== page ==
Autophagy and autophagy-associated cell death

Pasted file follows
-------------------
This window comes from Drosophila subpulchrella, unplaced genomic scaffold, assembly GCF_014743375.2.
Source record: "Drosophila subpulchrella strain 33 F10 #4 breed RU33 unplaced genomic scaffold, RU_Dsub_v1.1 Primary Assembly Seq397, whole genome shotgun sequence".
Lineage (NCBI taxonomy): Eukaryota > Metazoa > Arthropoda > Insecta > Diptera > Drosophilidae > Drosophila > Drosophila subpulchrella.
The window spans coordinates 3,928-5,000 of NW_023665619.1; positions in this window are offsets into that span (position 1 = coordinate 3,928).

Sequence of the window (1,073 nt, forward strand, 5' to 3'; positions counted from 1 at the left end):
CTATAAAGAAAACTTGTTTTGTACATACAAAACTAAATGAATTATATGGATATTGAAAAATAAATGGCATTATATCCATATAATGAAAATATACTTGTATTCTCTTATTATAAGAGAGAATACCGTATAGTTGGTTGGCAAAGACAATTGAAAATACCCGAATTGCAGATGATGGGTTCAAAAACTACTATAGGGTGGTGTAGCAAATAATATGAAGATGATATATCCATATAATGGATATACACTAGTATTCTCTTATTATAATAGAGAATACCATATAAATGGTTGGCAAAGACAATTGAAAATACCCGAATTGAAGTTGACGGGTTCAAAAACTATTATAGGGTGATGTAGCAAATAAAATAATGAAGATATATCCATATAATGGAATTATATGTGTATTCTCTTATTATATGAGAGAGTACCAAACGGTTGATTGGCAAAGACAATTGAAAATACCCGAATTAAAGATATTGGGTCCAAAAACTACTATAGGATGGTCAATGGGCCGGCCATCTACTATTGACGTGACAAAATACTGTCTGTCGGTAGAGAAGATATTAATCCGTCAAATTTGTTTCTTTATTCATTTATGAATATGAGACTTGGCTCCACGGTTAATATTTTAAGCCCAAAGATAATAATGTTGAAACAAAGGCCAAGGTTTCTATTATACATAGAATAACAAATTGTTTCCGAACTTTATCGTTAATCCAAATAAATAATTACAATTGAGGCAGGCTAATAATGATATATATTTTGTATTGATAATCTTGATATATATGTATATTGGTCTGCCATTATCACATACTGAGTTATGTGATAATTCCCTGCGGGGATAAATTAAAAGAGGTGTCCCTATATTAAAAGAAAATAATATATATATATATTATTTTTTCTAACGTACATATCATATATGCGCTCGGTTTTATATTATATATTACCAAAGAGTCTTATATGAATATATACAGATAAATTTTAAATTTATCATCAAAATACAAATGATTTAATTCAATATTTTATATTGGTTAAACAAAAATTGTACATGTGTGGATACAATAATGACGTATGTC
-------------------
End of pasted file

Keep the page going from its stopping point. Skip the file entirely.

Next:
Macroautophagy (hereafter referred to as autophagy) is a highly conserved intracellular degradation pathway, which degrades cellular components and damaged/excess organelles in response to adverse environmental conditions and stresses for cell survival purpose (Klionsky and Emr 2000; Nakatogawa et al. 2009; Parzych and Klionsky, 2014). Emerging evidence indicates that autophagy protects against APAP-induced liver injury by at least two mechanisms: selective removal of damaged mitochondria and of APAP protein adducts in hepatocytes (Ni et al. 2012, 2013; Chao et al. 2018). Timely removal of damaged mitochondria may help to attenuate APAP-induced mitochondrial damage to maintain mitochondrial homeostasis and sufficient ATP, which protects against APAP-induced liver injury. We demonstrated increased number of GFP-LC3-positive autophagosomes in GFP-LC3 transgenic mouse livers after APAP administration, suggesting the induction of autophagy (Ni et al. 2012, 2013). Autophagic removal of damaged mitochondria is mediated by a selective autophagy process termed as mitophagy. Phosphatase and tensin homolog (PTEN)-induced kinase 1 (PINK1)/Parkin pathway is so far the best characterized signaling pathway regulating mitophagy in mammals. In healthy mitochondria, PINK1 is cleaved by the inner mitochondrial membrane protease PARL to release the truncated PINK1 into the cytosol, which is then degraded by the proteasome via the N-end rule pathway (Jin et al. 2010; Deas et al. 2011; Meissner et al. 2011; Yamano and Youle 2013). In damaged and depolarized mitochondria, PINK1 is stabilized on the outer mitochondrial membrane (Matsuda et al. 2010; Narendra et al. 2010; Vives-Bauza et al. 2010). PINK1 then phosphorylates ubiquitin and Parkin, an E3 ligase, that not only leads to the recruitment of Parkin to mitochondria but also enhances Parkin E3 ligase activity resulting in outer mitochondrial membrane protein ubiquitination (Koyano et al. 2014). Conversely, a recent study showed that PTEN-L, an isoform of PTEN, dephosphorylates ubiquitin via its protein phosphatase activity to negatively regulate mitophagy (Wang et al. 2018). Ubiquitinated mitochondria then bind with autophagy receptor proteins such as optineurin, SQSTM1/p62 (hereafter referred to as p62) and NDP52 to trigger mitophagy (Ni et al. 2015; Rojansky et al. 2016; Pickles et al. 2018; Williams and Ding 2018). We recently demonstrated that APAP administration increases Parkin translocation to mitochondria with concurrent increased ubiquitination of mitochondrial proteins and mitophagy induction in mouse livers (Williams et al. 2015). This mitochondrial translocation and ubiquitination of mitochondrial proteins were blunted in PINK1 knockout (KO) mice (Wang et al. 2019). Using a novel tandem fluorescent-tagged inner mitochondrial membrane protein Cox8 (Cox8-GFP-mCherry) that can be used to monitor mitophagy based on different pH stability of GFP and mCherry fluorescent proteins, we found that single deletion of either Parkin or PINK1 in mice is not enough to blunt APAP-induced mitophagy. However, mitophagy markedly decreased in PINK1/Parkin double KO mouse livers after APAP treatment (Wang et al. 2019). More importantly, PINK1/Parkin double KO mice were more susceptible to APAP-induced liver injury (Wang et al. 2019). These data suggest that PINK1/Parkin-mediated mitophagy protects against APAP-induced liver injury by removing APAP-induced damaged mitochondria. However, it remains unknown whether any of the known mitophagy receptor proteins would be involved APAP-induced liver injury.